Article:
|M.W. Fodor in the early 1940s|
Though a person with broad interests, Fodor studied chemical engineering at the University of Budapest and the Technical College in Charlottesburg (now, part of Berlin), earning a degree in the field in 1911. After that, he informally studied art in Zurich and Paris.
Fodor's first job, in 1913, was at an Iron and Steel Works in Frodington, England. According to his son, Denis Fodor, Marcel's father helped him get an engineering position at this plant, which was owned by Hungarian investors, so that he — a pacifist — could stay out of the Austro-Hungarian army.
When World War I came, Fodor was interned as an "enemy alien" in Great Britain, but soon after its end, he returned to Budapest. As described in South of Hitler, Fodor's journey home took him first in January, 1919, to Berlin, where he witnessed the Spartacus uprising, then by train to Munich, where the communist revolt was taking place. On his train ride from Munich to Salzburg, he watched the desperate cross-border smuggling of food to help supply starving Austrians.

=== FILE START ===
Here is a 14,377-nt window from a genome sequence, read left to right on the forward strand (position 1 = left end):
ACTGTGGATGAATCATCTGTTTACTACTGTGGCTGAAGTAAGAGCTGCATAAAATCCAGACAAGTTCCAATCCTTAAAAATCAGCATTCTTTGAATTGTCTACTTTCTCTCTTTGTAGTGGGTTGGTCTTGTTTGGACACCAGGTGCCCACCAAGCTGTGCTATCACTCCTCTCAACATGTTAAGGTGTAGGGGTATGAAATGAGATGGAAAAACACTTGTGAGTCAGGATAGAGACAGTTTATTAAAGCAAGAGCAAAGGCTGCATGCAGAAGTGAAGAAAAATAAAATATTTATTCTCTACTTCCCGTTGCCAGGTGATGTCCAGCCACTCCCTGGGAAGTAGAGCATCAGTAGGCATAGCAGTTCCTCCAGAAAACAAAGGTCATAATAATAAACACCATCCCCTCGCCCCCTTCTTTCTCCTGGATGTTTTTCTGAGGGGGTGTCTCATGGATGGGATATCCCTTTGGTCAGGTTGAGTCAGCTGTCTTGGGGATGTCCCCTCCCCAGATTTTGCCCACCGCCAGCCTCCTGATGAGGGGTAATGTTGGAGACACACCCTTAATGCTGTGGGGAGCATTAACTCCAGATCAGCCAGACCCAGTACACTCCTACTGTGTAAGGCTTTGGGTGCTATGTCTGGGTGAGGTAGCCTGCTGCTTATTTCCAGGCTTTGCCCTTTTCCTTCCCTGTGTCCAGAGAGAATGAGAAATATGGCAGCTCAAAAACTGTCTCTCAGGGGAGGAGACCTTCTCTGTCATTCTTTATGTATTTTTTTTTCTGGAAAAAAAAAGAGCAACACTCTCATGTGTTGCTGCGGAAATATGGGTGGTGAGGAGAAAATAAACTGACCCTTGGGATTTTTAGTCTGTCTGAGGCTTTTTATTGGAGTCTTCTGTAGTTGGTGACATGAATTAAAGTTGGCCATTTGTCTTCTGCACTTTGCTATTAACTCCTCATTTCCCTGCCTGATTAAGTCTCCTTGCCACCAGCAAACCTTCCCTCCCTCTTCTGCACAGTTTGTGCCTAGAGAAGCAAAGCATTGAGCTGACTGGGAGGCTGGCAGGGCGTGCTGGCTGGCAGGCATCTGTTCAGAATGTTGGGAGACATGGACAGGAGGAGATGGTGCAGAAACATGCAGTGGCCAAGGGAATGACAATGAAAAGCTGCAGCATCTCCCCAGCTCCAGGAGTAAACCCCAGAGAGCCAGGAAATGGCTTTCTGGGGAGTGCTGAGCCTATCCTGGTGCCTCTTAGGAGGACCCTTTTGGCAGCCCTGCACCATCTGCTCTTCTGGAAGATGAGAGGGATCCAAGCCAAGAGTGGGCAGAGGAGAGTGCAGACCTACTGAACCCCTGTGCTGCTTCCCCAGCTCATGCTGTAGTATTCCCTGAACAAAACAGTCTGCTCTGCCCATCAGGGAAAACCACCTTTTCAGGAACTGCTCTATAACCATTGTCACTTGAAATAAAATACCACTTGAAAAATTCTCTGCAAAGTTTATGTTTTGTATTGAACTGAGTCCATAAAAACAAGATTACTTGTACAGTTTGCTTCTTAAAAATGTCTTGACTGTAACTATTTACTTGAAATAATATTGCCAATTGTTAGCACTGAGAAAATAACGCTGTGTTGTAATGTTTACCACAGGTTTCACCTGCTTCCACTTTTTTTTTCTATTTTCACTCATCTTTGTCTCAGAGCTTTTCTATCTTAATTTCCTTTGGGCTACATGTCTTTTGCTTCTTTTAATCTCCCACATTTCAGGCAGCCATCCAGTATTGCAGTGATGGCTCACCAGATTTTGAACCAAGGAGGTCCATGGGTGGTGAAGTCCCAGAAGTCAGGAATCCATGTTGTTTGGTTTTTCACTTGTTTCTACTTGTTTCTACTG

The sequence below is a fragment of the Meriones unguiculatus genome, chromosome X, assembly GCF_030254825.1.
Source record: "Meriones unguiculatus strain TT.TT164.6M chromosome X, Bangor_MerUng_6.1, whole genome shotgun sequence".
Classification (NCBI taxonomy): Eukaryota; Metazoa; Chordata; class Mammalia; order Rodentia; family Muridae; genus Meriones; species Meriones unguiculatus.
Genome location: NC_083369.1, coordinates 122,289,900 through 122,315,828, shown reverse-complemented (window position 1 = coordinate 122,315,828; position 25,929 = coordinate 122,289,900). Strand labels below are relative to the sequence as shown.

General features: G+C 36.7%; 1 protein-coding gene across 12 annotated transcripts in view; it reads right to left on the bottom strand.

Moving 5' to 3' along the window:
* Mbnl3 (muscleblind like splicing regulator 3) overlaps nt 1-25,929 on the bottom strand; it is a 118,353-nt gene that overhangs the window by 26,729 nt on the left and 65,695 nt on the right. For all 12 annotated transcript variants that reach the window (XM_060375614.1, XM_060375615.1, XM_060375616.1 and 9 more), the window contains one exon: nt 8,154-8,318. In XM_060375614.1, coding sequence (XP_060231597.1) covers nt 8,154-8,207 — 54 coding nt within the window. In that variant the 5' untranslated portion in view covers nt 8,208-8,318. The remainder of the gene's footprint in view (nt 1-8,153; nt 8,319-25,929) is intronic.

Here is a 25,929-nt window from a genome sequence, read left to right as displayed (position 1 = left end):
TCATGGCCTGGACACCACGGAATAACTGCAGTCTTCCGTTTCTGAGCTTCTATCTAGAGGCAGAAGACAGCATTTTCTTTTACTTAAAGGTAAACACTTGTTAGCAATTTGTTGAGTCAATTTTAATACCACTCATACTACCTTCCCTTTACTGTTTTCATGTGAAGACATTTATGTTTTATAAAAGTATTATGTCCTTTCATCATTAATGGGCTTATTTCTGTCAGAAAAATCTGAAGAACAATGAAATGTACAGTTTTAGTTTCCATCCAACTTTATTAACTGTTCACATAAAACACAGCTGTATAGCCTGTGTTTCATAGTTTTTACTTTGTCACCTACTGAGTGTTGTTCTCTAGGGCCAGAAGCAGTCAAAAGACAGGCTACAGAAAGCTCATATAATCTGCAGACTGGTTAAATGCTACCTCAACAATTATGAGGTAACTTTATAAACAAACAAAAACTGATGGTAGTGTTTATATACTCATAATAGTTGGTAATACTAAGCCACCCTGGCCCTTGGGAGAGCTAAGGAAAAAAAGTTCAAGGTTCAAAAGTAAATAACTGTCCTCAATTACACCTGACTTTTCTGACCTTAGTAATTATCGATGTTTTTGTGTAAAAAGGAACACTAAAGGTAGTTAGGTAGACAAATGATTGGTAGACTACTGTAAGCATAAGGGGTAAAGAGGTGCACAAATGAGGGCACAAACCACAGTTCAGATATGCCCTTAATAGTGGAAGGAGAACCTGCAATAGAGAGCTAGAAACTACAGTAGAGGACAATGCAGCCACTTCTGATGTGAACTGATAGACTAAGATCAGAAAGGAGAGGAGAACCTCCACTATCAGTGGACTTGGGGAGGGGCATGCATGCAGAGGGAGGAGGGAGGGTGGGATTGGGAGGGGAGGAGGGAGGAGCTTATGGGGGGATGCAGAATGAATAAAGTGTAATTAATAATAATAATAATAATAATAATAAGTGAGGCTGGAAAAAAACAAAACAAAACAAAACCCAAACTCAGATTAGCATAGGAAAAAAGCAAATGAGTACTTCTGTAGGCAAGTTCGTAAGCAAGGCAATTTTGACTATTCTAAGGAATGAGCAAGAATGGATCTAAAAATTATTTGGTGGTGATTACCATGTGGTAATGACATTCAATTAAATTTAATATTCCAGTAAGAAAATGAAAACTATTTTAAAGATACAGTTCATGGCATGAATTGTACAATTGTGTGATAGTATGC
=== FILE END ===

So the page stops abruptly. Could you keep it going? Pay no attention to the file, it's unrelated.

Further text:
Fodor was back in Budapest in late February 1919 shortly before Bela Kun's communist regime took power. He observed the turbulence and violence of that short-lived regime. According to family history, as told by Marcel to his son, his parents were murdered by this regime, which killed several hundred "class enemies." Fodor does not mention this terrible event in South of Hitler or any of his other writings. (I have found no independent verification of the time, place, or manner of the death of Fodor's parents.)
FODOR BECOMES A JOURNALIST
Foregoing his training as an engineer, Fodor got work as a reporter for the Manchester Guardian, a liberal British newspaper, in 1919, plus that year he did volunteer work as a Quaker for the Society of Friends in Budapest. In 1921, when he was living in Vienna, he was appointed to be a full correspondent for the Guardian.
In his role as a Manchester Guardian reporter, then correspondent, Fodor traveled extensively in the huge territory he was covering for the paper. From 1919 through 1937, he repeatedly interviewed political leaders and others making news in all of the countries on his beat. He augmented the knowledge obtained from his trips with information from regional news services; with facts, tips, and rumors obtained from tipsters, spies, and others who hung out at Vienna's Cafe Louvre; and with interviews of prominent people from the region who visited Vienna.